THE ARTHROSTRACA OF CONNECTICUT, KUNKEL 1918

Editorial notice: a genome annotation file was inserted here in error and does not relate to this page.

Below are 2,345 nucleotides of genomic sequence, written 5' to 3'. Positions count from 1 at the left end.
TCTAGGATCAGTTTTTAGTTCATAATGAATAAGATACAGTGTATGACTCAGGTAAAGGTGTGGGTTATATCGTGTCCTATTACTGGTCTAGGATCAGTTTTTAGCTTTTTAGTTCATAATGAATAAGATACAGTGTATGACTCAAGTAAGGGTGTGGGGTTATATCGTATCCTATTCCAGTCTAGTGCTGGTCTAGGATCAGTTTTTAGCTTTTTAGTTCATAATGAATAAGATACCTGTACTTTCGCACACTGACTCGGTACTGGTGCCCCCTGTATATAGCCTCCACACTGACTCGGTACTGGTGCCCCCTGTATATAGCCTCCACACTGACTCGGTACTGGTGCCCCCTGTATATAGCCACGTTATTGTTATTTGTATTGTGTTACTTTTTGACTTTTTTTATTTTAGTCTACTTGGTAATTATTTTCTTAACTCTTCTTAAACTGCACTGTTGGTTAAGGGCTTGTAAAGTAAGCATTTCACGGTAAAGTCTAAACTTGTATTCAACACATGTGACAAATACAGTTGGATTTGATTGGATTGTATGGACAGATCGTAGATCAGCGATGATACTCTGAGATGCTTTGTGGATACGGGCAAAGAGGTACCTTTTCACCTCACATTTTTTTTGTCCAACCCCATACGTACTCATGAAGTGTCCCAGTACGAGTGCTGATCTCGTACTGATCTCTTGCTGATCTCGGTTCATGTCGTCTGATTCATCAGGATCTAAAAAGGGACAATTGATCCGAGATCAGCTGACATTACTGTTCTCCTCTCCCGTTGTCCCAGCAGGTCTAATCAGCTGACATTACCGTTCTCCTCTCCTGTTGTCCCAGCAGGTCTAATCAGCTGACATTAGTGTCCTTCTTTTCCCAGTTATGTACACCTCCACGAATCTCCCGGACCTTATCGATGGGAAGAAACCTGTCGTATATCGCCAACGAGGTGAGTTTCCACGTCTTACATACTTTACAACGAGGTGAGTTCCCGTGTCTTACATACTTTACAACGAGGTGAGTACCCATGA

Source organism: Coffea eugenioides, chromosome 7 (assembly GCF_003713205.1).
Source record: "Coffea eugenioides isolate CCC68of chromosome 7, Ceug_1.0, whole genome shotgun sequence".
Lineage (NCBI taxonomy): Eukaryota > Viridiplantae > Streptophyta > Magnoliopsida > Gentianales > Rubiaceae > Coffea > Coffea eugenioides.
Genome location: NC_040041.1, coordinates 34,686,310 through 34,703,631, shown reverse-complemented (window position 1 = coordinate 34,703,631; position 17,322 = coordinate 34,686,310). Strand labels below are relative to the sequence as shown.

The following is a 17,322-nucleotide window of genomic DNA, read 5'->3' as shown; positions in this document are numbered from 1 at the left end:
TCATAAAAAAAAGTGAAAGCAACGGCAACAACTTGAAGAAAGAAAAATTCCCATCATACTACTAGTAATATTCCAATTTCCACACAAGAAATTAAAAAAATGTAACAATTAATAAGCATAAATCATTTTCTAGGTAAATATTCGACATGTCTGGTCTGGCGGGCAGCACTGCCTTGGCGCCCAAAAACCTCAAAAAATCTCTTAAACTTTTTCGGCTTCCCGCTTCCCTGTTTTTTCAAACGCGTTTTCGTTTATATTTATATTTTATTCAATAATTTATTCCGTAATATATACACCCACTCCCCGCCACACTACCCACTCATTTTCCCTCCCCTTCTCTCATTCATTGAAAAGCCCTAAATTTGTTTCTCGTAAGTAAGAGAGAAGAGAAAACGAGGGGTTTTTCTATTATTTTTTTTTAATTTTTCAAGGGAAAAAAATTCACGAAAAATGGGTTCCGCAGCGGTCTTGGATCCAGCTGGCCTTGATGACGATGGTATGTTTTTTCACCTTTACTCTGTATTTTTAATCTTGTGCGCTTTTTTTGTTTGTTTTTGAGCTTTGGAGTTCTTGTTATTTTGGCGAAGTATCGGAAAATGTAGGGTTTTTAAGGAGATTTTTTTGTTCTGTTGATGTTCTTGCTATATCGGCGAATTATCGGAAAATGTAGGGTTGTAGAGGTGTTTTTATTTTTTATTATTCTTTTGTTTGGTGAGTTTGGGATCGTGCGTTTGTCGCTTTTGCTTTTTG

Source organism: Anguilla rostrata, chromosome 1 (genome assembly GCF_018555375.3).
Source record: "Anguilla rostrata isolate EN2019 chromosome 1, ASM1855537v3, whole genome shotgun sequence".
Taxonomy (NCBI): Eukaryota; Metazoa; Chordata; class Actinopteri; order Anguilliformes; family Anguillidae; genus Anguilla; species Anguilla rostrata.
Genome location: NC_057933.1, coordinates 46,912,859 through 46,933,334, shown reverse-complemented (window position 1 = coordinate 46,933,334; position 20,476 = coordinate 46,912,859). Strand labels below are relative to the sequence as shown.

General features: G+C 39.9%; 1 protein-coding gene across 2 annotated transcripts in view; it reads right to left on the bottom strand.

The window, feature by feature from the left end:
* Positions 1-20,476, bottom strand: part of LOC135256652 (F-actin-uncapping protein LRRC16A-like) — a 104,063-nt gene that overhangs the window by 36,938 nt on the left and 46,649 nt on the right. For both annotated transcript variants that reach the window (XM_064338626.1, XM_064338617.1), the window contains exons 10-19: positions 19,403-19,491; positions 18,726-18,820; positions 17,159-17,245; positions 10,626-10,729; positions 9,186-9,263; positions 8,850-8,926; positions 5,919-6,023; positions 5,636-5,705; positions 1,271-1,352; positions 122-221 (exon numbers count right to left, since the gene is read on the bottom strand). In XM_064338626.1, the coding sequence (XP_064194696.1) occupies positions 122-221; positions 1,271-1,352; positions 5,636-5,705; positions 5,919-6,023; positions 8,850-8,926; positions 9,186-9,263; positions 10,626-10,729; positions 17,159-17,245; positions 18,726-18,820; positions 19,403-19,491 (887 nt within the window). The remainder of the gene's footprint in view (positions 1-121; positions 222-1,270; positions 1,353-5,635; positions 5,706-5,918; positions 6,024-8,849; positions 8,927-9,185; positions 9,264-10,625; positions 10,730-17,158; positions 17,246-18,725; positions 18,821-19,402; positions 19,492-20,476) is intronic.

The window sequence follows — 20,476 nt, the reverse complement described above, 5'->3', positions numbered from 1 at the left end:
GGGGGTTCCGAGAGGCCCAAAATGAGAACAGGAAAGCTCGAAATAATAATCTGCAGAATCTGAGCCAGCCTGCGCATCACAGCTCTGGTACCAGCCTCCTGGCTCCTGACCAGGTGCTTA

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JLh, State of Connecticut State Geological and Natural History Survey Bulletin No 26 THE ARTHROSTRACA OF CONNECTICUT B W KUNKEL ^^^f \ ^^ Professor of Biology, Lafayette College HARTFORD Published by the State 1918 ^^^ 1986 BULLETINS OF THE State Geological and Natural History Survey of Connecticut First Biennial Report of the Commissioners of the State Geological and Natural History Survey, 1903-1904 A Preliminary Report on the Protozoa of the Fresh (Out of Waters of Connecticut: by Herbert William Conn print To A be obtained only in Vol i, including Bulletins 1-5.) Preliminary Report on the Hymeniales of Connecticut: by Edward Albert White The Clays and Clay Industries of Connecticut: by Gerald ncis Loughlin The Ustilaginese, or Smuts, of Connecticut: by George Perlnns Clinton Manual of the Geology of Connecticut: by William North (Out of print, except in Rice and Herbert Ernest G-regory bound volume.) Preliminary Geological Map of Connecticut : by Herbert Ernest Gregory and Henry Hollister Robinson Bibliography of Connecticut Geology : by Herbert Ernest Gregory Second Biennial Report of the Commissioners of the and Natural History Survey, 1905- 1906 10 A Preliminary Report on the Algae of the Fresh Waters of Connecticut by Herbert William Conn and Lucia Washburn (Hazen) Webster 11 The Bryophytes of Connecticut: by Alexander William Evans and George Elwood Nichols 12 Third Biennial Report of the Commissioners of the State Geological and Natural History Survey, 1907- 1908 The Lithology of Connecticut: by Joseph Barrell and 13 State Geological : Gerald Francis Loughlin CATALOGUE Connecticut By State geological SLIPS and natural history surveij Bulletin 26 The Arthrostraca of Connecticut B W Kunkel Hartford, 1918 261 pp., 84 fig8., Bibliography, p 25*^'" 258-261 Kunkel, Beverly Waugh, 1881 The Kunkel Arthrostraca of Hartford, 1918 261 pp., 84 %.«., Bibliography, p 25«">., 258-261 — Connecticut By B W )) CATALOGUE SLIPS Zoology W Kunke], B Hartford, 1918 261 pp., 84 (Bulletin figs., The Artbrostraca of CoDnecticut 25' "' no 26, Connecticut geological and natural history survey Bibliography, p 258-261 Crustacea Kunkel, B W The Artbrostraca of Connecticut Hartford, 1918 261 pp., 84 figs., 25"" (Bulletin no 26, Connecticut geological Bibliography, p 258-261 and natural history survey ^ictie of (SLoniTcciicut PUBLIC DOCUMENT No 47 State Geological and Natural History Survey HERBERT E GREGORY, SUPERINTENDENT Bulletin No 26 Hartford Printed by the State Geological and Natural History Survey 1918 State Geological and Natural History Survey COMMISSIONERS Marcus H Holcomb, Governor of Connecticut Arthur Twining Hadley, President of Yale University William Arnold Shanklin, President of Wesleyan University Flavel Sweeten Luther, President of Trinity College Charles Lewis Beach, President of Connecticut Agricultural College Frederick Henry Sykes President of Connecticut College for Women SUPERINTENDENT Herbert E Gregory Publication Approved by the Board of Contra No ARTHROSTRACA OF CONNECTICUT 26.] Porcellio rathkei, Paulmier, Bull N Y State Mus., 1905 No 91, 247 183 p Body oval, somewhat broader surface rather convex and lateral lobes well developed, in rounded female than male tuberculated slightly ; dorsal ; Head with frontal lobe short, obtusely triangular Second pair of antennae rather slender, nearly one-half as long as body; flagellum about as long as last joint of peduncle and made up of two joints of which the proximal one is shorter than the terminal one Thorax with coxal plates moderate, subcontiguous, posterior corners obtusely acuminate in and with Last pair of legs stronger male than female and with carpus remarkably dilated near the base Abdomen scarcely one- fourth as long as whole to fifth coxal plates body well developed and recurved plates all provided with air spaces ; third Opercular Telson subtriangular, with Uropods with outer part acutely produced and smooth above outer rami broadly lanceolate and with the inner one extending considerably beyond the last abdominal segment Color, variable Length lo mm Distribution Europe Ohio New York City Lake ChamMichigan Maine Massachusetts Providence, Rhode plain Island New Haven, Connecticut Washington, District of Colum"^ bia Texas Georgia The species is very common under stones, boards, etc It is found very often in woodsheds and greenhouses It is distinguished from the other species of the genus by its white spots on a gray to black ground; and by the antero-lateral lobes of the head which are smaller than in P spiiiiconiis ; ; : ; ; ; ; ; ; ; ; ; Metcponorthus pruinosus (Brandt) 1899 vol 2, p 1902 Metoponorthus pruinosus, G O Sars, Crust Norway, 184, pi 80, State Mus., 1905 fig Metoponorthus pruinosus, p Stoller, 54th Rept N Y 213 Metoponorthus pruinosus, Richardson, Mus., No 54, p 627 Bull U S Nat ; CONNECTICUT GEOL AND NAT HIST SURVEY 248 Metoponorthus pminosus, Paulmier, 1905 Mus., No 91, p Bull [Bull N Y State 183 i Fig 82 ~4 MetopoiiortJius pminosus Body oblong-ovate, twice as long as wide Head twice as wide as long, with anterior margin slightly convex and anterolateral lobes small Eyes small, composite, situated at base of antero-lateral lobes and inconspicuous Second pair and third each twice as long as first; fourth twice as long as third; and fifth one and a half times as long as preceding; flagellum composed of two joints, the first of which is twice as long as the second and, taken together, First pair of antennse small with first joint short; second almost as long as fifth peduncular joint; whole appendage ex- tending as far as posterior margin of fourth thoracic segment First segment of thorax a little longer than any of the others which are subequal Antero-lateral angles of first segment produced forward to surround the head and extending to base of antero-lateral lobes of head Epimera not distinctly separated from the segments Abdomen distinct; first fourth, and abruptly narrower than thorax two covered fifth laterally segments with sixth segment triangular in by the All six segments last thoracic; third, expanded form and half as long as wide at lateral parts not greatly ; No ARTHROSTRACA OF CONNECTICUT, 26.] the base, apex acute and with 249 shght concavity in its dorsal surface Uropods with peduncle not extending as far as apex of last abdominal segment outer ramus lanceolate and more than twice ; as long as last segment of abdomen ; inner ramus about one-third as long as outer one ; and posterior Color, brown lateral margins other parts of a lighter color of uniform reddish Surface of body slightly granulated Length mm Distribution Ohio Kansas California Utah New Mexico Texas Florida Washington, District of Columbia Virginia Maryland New York City Massachusetts West Indies Bermuda Bahamas Europe North Africa Venezuela The species is found under logs and decaying vegetable matter, in greenhouses, along walls, and in dwellings It may be distinguished from other terrestrial forms by the fact that the abdomen is abruptly narrower than the thorax : ; ; ; ; ; ; ; ; ; ; ; ; ; ; ; Actoniscus ellipticus Harger Fig 83 1878 vol Actoniscus ellipticus, Actoniscus ellipticus Harger, Amer Jour Sci., ser 3, Richardson, Bull U S Nat 15, p 373 1905 Actoniscus for 1878, p 309, pi ellipticus, I, fig CONNECTICUT GEOL AND NAT HIST SURVEY 250 Actoniscus 1905 Mus., No 54, ellipticus, Richardson, Bull U [BuU Nat S p 634 Body rather broadly Head broader in wide oval and depressed, twice as long as front than behind with antero-lateral oval, situated at sides rounded lobes, angularly beyond lateral lobes Eyes small, black, of median triangular process Antennae with joint short; second joint enlarged distally, angles produced in broad, diverging, produced middle in line first especially on inner side; third joint scarcely as long as second, clavate, and articulated at an angle with the preceding one; fourth joint longer than third; fifth longer, slender, slightly still bent at the base and so forming an angle with the fourth lum shorter than last joint of which the second and the third are longer than the in turn is longer than the fourth indications of ; flagel- of peduncle, composed of four joints ; first which terminal segment showing another rudimentary segment and tipped with setae segment excavated in front for the accommodasucceeding segments subequal tO' the seventh the shortest; first segment prolonged laterally to about length on the mid-dorsal line the second and in an First thoracic tion of the which is twice its head ; ; increasing degree, the succeeding segments, produced backwards at the sides Legs rather small and weak and of uniform size, ambulatory Abdomen with first two segments having their lateral lamellae obsolete and concealed by the seventh thoracic segment; third, fourth, and fifth segments produced laterally into broad plates which are curved backwards, and whose margins continue the even contour of the thorax; last segment not as long as wide, rounded posteriorly Uropods terminal with peduncles which are expanded so that they continue the contour of the body and are larger than the expansions of the fifth segment; ramus styliform and tipped with setae; inner pair arising from near the base of and extending very slightly beyond the outer ones from a notch near the middle of the inner margin of the peduncle and surpass slightly the expanded lobe of the the peduncles which arise peduncle Color, slaty gray Length mm No ARTHROSTRACA OF CONNECTICUT 26.] This species has been found at Savin Rock, near and Stony Creek, Connecticut, in 251 New Haven, company with Philoscia vittata Say, by Professor Verrill ARMADILLIDID^ Body convex, contractile into a ball Antennae comparatively small, with fiagellum bi-or triarticulate Head flanked by side plates of first thoracic segment, front margin subtruncate, lateral lobes distinct; median lobe obsolete; epistome vertical Mouth parts similar in structure to those of the Oniscidse Legs comparatively short and uniform in structure, ambula- tory Abdomen Terminal segment short two pairs of pleopods, or of Uropods short, not exall five pairs, provided with air spaces tending beyond the limits of the last segment and lateral plates and broad not abruptly contracted Opercular plates of first of the fifth segment Armadillidium vulgare (Latreille) Fig 1818 Armadillo 84 Armadillidium vulgare pitularis, Say, Jour Acad Nat Sci Phila., vol I, p 432 1841 1899 Armadillo pitularis, Gould, Invert Mass., p 336 Armadillidium vulgare, G O Sars, Crust Norway, vol 2, p 189, pi 82 ; CONXECTICUT GEOL AND NAT HIST SURVEY 252 Armadillidiiim viilgare, Richardson, Bull U S Nat 1905 Mus., No 1905 [Bull 54, p 666 AnnadilUdnini vidgare, Paulmier, Bull N Y State Mus., No 91, p 184 Body oblong-ovate with lateral margins subparallel, rather convex and able to be rolled up into a ball twice as long as wide ; abdomen Head much wider one-fifth the length of the body than long, transversely truncated in front with lateral lobes small Eyes small, round, compound, and situated and rounded laterally First antennas rudimentary Second pair and inconspicuous one-fourth as long as body; second joint four times as long as first; third joint one-half as long as second the fourth joint as long as- fifth is and shorter than which is one-half as long as the fifth; flagellum joint, composed of two joints of which the first the shorter Thoracic segments subequal, coxal plates not the first segment with posterior angle acute distinct, those of Last pair of legs with ischium large but not, in accordance with Sars's description, as long as the succeeding joints Abdomen semicircular, as wide as thorax ; two segments first covered at the sides by the seventh thoracic segment ment much shorter than wide Last seg- at the base, slightly tapering distally, transversely truncated Uropods not longer than terminal segment of abdomen outer ramus much shorter than peduncle, which is not visible from above, and very broad inner ramus narrow and elongate, not extending beyond extremity of abdomen tip ; ; Color, sometimes uniformly dark grey or nearly black, some- times variegated with lighter patches Length 16 mm world wide; Algeria; Azores; Bermuda; Louisiana; Texas; Mississippi; Kentucky; Washington, District of Columbia; South Carolina; New York; Long Island; Ohio; Massachusetts; Rhode Island; New Haven, Connecticut This species is found under stones in cellars under boards Distribution: ; in damp in greenhouses as well as to soil ; in hothouses Louisiana and Texas ; some plants grown young cotton and mushrooms in It is injurious to : No ARTHROSTRACA OF CONNECTICUT 26.] 253 can be distinguished from other terrestrial forms by the short uropods which not project behind the telson which is It truncate SCYPHACID^ Head without median or antero-lateral lobes Front not margined but continuous with the epistome Second pair of antennae with flagellum composed of four joints Mandibles without molar tubercle two plumose setse lobe furnished with First maxillae with inner outer lobe furnished with ; Maxillipeds with masticatory lobe acutely produced; palp teeth elongate Abdomen tip of Uropods extending beyond not abruptly contracted abdomen ; inner ramus inserted at upper inner margin of peduncle Scyphacella arenicola Smith 1874 Scyphacella arenicola, Smith, Rept U S Com Fish, for 1871-2, p 568 1880 pi Scyphacella arenicola, Harger, for 1878, p 307, ibid., I, fig 1905 Scyphacella arenicola, Richardson, Bull U S Nat Mus., No 54, p 671 As I have not met with this species myself quote Professor I Smith's original description " Body elliptical ; abdomen not abruptly narrower than the thorax; the whole dorsal surface, except the extremity of the abdomen, covered with small, depressed tubercles which give rise to minute spinules eyes prominent, round antenna a little longer than the breadth of the body first and second segments short, equal third, fourth, and fifth successively longer, the fifth being rather longer than the terminal portion, which is more slender than the fifth segment, tapers regularly to the tip, and is composed of three successively much shorter segments, and a very short somewhat spiniform, but obtuse, terminal one all the segments, except the minute terminal one, scatteringly beset ; ; ; ; ; with spinules last ; legs beset with small spines ; the ischial, meral, and propodal segments subequal terminal process of the segment of the abdomen narrow, triangular, with the apex carpal, ; CONNECTICUT GEOL AND NAT HIST SURVEY 254 [Bull rounded, and the dorsal surface a little concave posterior caudal appendages much shorter than the abdomen rami slightly unequal, the outer stout, spinulose the inner a little shorter and slightly ; ; ; much more slender." nearly white, with chalky white spots and scattered, blackish dots arranged irregularly; in specimens preserved in alcohol, dark brown, with the margins of the segments Color, in life, of a lighter brown mm Length 3-4 Distribution: Great Egg Harbor, New Jersey; mouth of Sound, Woods Hole, Massachusetts Nantucket The species has not yet been reported from Connecticut waters, but may be expected inasmuch as it Choptauk River, Maryland; Vineyard ; occurs both to the north and south According to Professor Smith, it burrows beaches just above ordinary high-water mark in the sand of LIST OF FIGURES Page of head and mouth parts Fig I Details Fig Internal Fig Ideal cross section of a female in situ of Orchestia agilis 19 anatomy of an ideal Gammarid, after Stebbing 27 30 Gammarid Fig Hyperia galba (Montague) 46 Fig Lysianopsis alba Holmes Fig Tmetonyx quadratus 53 56 Fig Orchomenella pinguis (Boeck), habitus figure Fig Fig Fig II Ampelisca macrocephala Lilljeborg, after Sars Ampelisca spinipes Boeck, after Sars Byblis serrata Smith Haustorius arenarius (Slabber), after Sars Fig 12 Phoxocephalus Fig 13 Parapho'xus spinosus Holmes 'jy Fig 14 Stenothoe cypris Holmes 79 Fig 15 after Fig 10 sp nov Sars holbolli (Kroyer), after Sars 59 62 64 68 71 74 Stenothoe minuta Holmes 81 Fig 16 Sympleustes glaber (Boeck), after Sars 85 Fig 17 Calliopius Iseviusculus (Kroyer), habitus figure Fig 18 Batea secunda Holmes Pontogeneia inermis (Kroyer), after Sars Eucrangonyx gracilis (Smith) Crangonyx tenuis Smith Melita nitida Smith Melita dentata (Kroyer), after Sars loi Fig 25 Elasmopus levis (Smith) Dikerogammarus fasciatus (Say) 104 106 Fig 26 Gammarus after Fig 19 Fig 20 Fig 21 Fig 22 Fig 23 Fig 24 Fig 28 87 , after Fig 27 Sars locusta (Linnaeus), habitus Sars Gammarus Gammarus 89 92 94 96 99 figure 108 annulatus Smith no m^arinus Leach, after Sars 112 255 256 CONNECTICUT GEOL AND NAT HIST SURVEY Fig 29 Carinogammarus [Bull Page Fig 30 mucronatus figure after Paulmier Dexamine thea Boeck Fig 31 Orchestia agilis Smith drawing shows the (Say), habitus 114 116 The upper right hand sperm duct when enlarged 119 at the breeding season Fig 32 Orchestia palustris Smith 121 Fig 33 Talorchestia longicornis (Say) 123 Fig 34 125 Fig 35 Talorchestia megalophthalma (Bate) Hyale prevostii (Milne-Edwards), habitus figure Fig 36 Hyalella knickerbockeri (Bate), after Smith Fig 37 Allorchestes littoralis Stimpson, after Paulmier 131 Fig 38 Microdeutopus gryllotalpa Costa, after Sars 134 Fig 39 Lembos Fig 40 Photis reinhardi Kroyer 127 after Sars smithi , (Holmes) 129 137 140 Fig 41 Podoceropsis nitida (Stimpson), after Sars Fig 42 Leptocheirus pinguis (Stimpson) 145 Fig 43 148 Fig 46 Amphithoe longimana Smith Amphithoe rubricata (Montagu), after Sars Grubia compta (Smith) Jassa marmorata Holmes, after Paulmier Fig 47 Ischyrocerus anguipes Fig 48 Cerapus tubularis Say, after Smith Fig 44 Fig 45 after Kroyer, habitus 142 150 152 155 figure Sars 157 160 Fig 49 Ericthonius brasiliensis (Dana), after Sars 164 Fig 50 Unciola irrorata Say 166 Fig 51 Fig 52, Siphonoecetes smithianus Rathbun Corophium cylindricum (Say) 172 Fig 53 ^ginella longicornis (Kroyer) 175 Fig 54 Caprella linearis (Linnaeus) 177 Fig 55- Caprella geometrica Say 179 Fig 56 Tanais cavolinii Milne-Edwards, after Sars Fig 57 Fig 58 Leptochelia savignyi (Kroyer), after Harger 169 Cyathura carinata (Kroyer), after Harger Fig 59 Ptilanthura tenuis Flarger, after Fig 60 Fig 61 Cirolana concharum (Stimpson), after Harger ^ga psora (Linnaeus), after Harger Fig 62 ^gathoa oculata (Say), after Harger Harger 194 195 199 201 203 205 208 No 26.] ARTHROSTRACA OF CONNECTICUT 257 Page 211 Fig 65 Livoneca ovalis (Say), after Smith Limnoria lignorum (Rathke), after Harger Sphseroma quadridentatum Say, after Harger Fig 66 Chiridotea coeca (Say), after Harger 215 217 220 222 Fig 6^ Fig 64 209 213 Fig 67 Chiridotea tuftsii (Stimpson), after Harger Fig 68 Idothea baltica (Pallas), after Harger Fig 69 Idothea phosphorea (Harger), after Harger Fig 70 Fig y6 Edotea triloba (Say), after Harger Edotea montosa (Stimpson), after Harger Erichsonella attenuata (Harger), after Harger Erichsonella filiformis (Say), after Harger Asellus communis Say, after Smith Jsera marina (Fabricius), after Sars Oniscus asellus Linnseus, after Paulmier Fig- 77- Philoscia vittata Say, after Harger- Fig 78 Cylisticus Fig 79 Porcellio spinicornis Say, after Sars 243 Fig 80 Porcellio scaber Latreille, after Sars Fig 81 Porcellio rathkei Brandt, after Paulmier 245 246 Fig 82 Metoponorthus pruinosus (Brandt), after Paulmier ' Actoniscus ellipticus Harger, after Harger Armadillidium vulgare (Latreille), after Paulmier Fig 71 Fig 72 Fig 73 Fig 74 Fig 75- Fig 83 Fig 84 17 , convexus (DeGeer), after Paulmier 224 226 227 229 232 234 238 240 242 248 249 25 BIBLIOGRAPHY On Bate, C S the British Edriophthalma for Advance, 12-22, pi Rept British Soc Science, of 1855, 18-62, pp 1856 Catalogue of the Amphipodous Crustacea in the British Museum Westwood, and J O Bate, C S St'ssik'-c\t'(l 399, i)p A pi 58, 1862 History of the British Crustacea vols., pp 507, 536, 1868 Bovallius, C Contributions to a Monograph phipoda Hyperiidea enskaps Akademiens pi pp 434, 18 Ani- the Kongliga Svenska VetHandlingar, Ny Foljd P.d 21, no 5, pp yi, pis 7, of 10, and Bd 22, no 1887, 1889 Gammarini Fauna u Flora des Golfes von Neapel, Monogr 20, pp 948, pi 61 1893 Notes on New England Isopoda Proc U S, Nat ]Mus vol 2, pp 157-165 1880 Delia Valle, A Harger, O Report on the Marine Isopoda of New England Rept U S Com Fish, for 1878, pp 297-462, pis Holmes, S J 1880 1-13 on the Habits and Natural HisAmphithoe longimana Smith Biol ()l)servations tory of Bull., vol 2, pj) 165-193 Synopses 18 '^''^^- of The Z7^ W- American Invertebrates, Amphipoda Amer Naturalist, 267-292 The Amphipoda Bull U pis 1-13 Judd, S D S 1901 North 1903 New England Bur Fish., vol 24, pp 457-529, of Southern 1905 Descriptions of Three Species of Sand Fleas collected at Newport, R I Proc U S Nat Mus., vol 18, pp 593-603 1896 258 No ARTHROSTRACA OF CONNECTICUT 26.] 259 Det Kongelige Danske Gronlands Amphipoder Videnskabernes Selskabs naturv og math Afhandlinger, Afh 7, pp 229-326 1838 Kroyer, H Copenhagen Kunkel, B W The Amphipoda Acad Arts and Leidig, F Bermuda Trans Conn 1-116 16, pp Ueber Amphipoden und Isopoden wissen ZooL, Bd 30 9-12 pis Mayer, P of Sci., vol 1910 Zeitsch f (suppl), pp 225-274, 1878 Famia u Flora des Golfes von Neapel, Monogr 6, p 201, pis 10 1882 Nachtrag zu den Caprelliden, ibid., Monogr Caprelliden 17' PP- 155 pis 7- New York Rathbun, Mary 1890 Higher Crustacea Paulmier, F C 18-189 of State New York City Bull Museum, no 91, pp 1905- List of the Crustacea, J Fauna New of Eng- Occasional Papers, Boston Society of Natural History, vol 7, pp 34-79 land, no 1905 Richardson, Harriet Synopses of North American Inverte- brates, The Isopoda Amer vol 34, pp 207-230, 295-309 Key Naturalist, 1900 Isopods of the Atlantic Coast of Proc U S Nat Mus., vol to the North America 23 PP- 493-579- 901 Contributions to the Natural History of the Isopoda ibid., vol 27, pp 1-31 The Isopods Sars, G O of North America vol 6, pp 64-223, pis 7-18 of the Crustacea of phipoda, vol 1895 I, Isopoda, suppl Thomas U S Nat Mus., no 54, p 'J2'j 1905 Norwegian North Atlantic Expedition 1876-8, An Account Say, 1904 Bull pp 711, vol 2, pis pp 1885 Norway, Am240, suppl 8, 270, pis 100, 1899 An account of the Crustacea of the United States Jour Acad Nat Sci., Phila., vol i, PP- 374-401, 323-433 1818 CONNECTICUT GEOL AND NAT HIST SURVEY 26o [Bull Smallwood, M E The Beach Flea, Talorchestia longicornis Cold Spring Harbor Monogr I, pp 27, pis 1903- 3- The Salt-marsh Amphipod, Orchestia ibid., Ill, tris Smith, pp 21, pis paliis- 1905 Crustacea of the Fresh Waters of the United Rept U S Com Fish, for 1872-3, States S I pp 637-665 1874 Occurrence of Chelura terebrans, a Crustacean Destructive to Timber of Submarine Structures, on the Coast of the United Proc U S Nat Mus., vol 2, pp States 232-235 On 1879 Genera Cerapus, Unand Lepidactylis Trans Conn Acad Arts and Sci., vol 4, pp 268-284, pi 2^, 1880 and Verrill, A E Notice of the Invertebrata Dredged in Lake Superior in 1871 by the U S Lake Survey Amer Jour Sci., ser 3, the Amphipodous ciola, Smith, S I 1871 vol 2, pp 448-454 Smith, S I and Harger, O Report on the Dredgings in the Region of St Georges Banks in 1872 Trans Conn Acad Arts and Sci., vol 3, pp 1-57, Spencer, W pis 1-8 B 1874 The Urinary Organs Quart Jour Micro 183-191, Stebbing, T R R pi History costraca pp 466 Nat Amphipoda pp " Challenger " Reports, 1737, pis 210 of Crustacea 1888 Recent & D Appleton Co., New MalaYork, 1893 Amphipoda S the 1885 The Amphipoda vol 29, pp A 13 of Sci., ser 2, vol 25, from Costa ]\Ius., vol 26, Rica Proc U pp 925-931, pis 60, 61 1903 Das Stimpson, Wm Tierreich, Lief 21, Amphipoda, maridea, pp 806 1906 Synopsis of the Marine I Gam- Invertebrata of Grand Manan Smithson Contrib Knowledge, VI., pp 39-58 1853 No ARTHROSTRACA OF CONNECTICUT 26.] Sumner, F B., 261 C and Cole, L J A Biological Survey of the Waters of Woods ?Iole and Osburn R Vicinity, Bull Bur Fish., vol 31, pp 860, 274 charts 1913 Verrill, A E Verrill, A E., Bay by the U S Fish Commission in 1873 Proc Amer Asso Advancement Sci., 1873, PP- 340"395) P^s., 1-6 Smith, S, I and Harger, O Catalogue of the Animals of Vineyard Sound and the Adjacent Waters Rept U S Com Fish, for Explorations of Casco 1871-2, pp 295-778, pis 1-38 Weckel, Ada 1874 Freshwater Amphipoda of North America Proc U S Nat Mus., vol 32, L, The pp 25-58 1907 ... side of the proximal joints of the thalma) ; thoracic legs, and, corresponding to the position of the heart lies in The Isopoda may be is gills, the the anterior part of the body defined as Arthrostraca. .. seven of seven segments, and the of the telson, which is abdomen The thorax of six, exclusive probably not of the nature of a regular segment of the body The abdomen always is made up of three... additions to the fauna of New England are made in this report, it is hoped that the publication of the figures of native forms, together with a general account of the anatomy and biology of the Arthrostraca,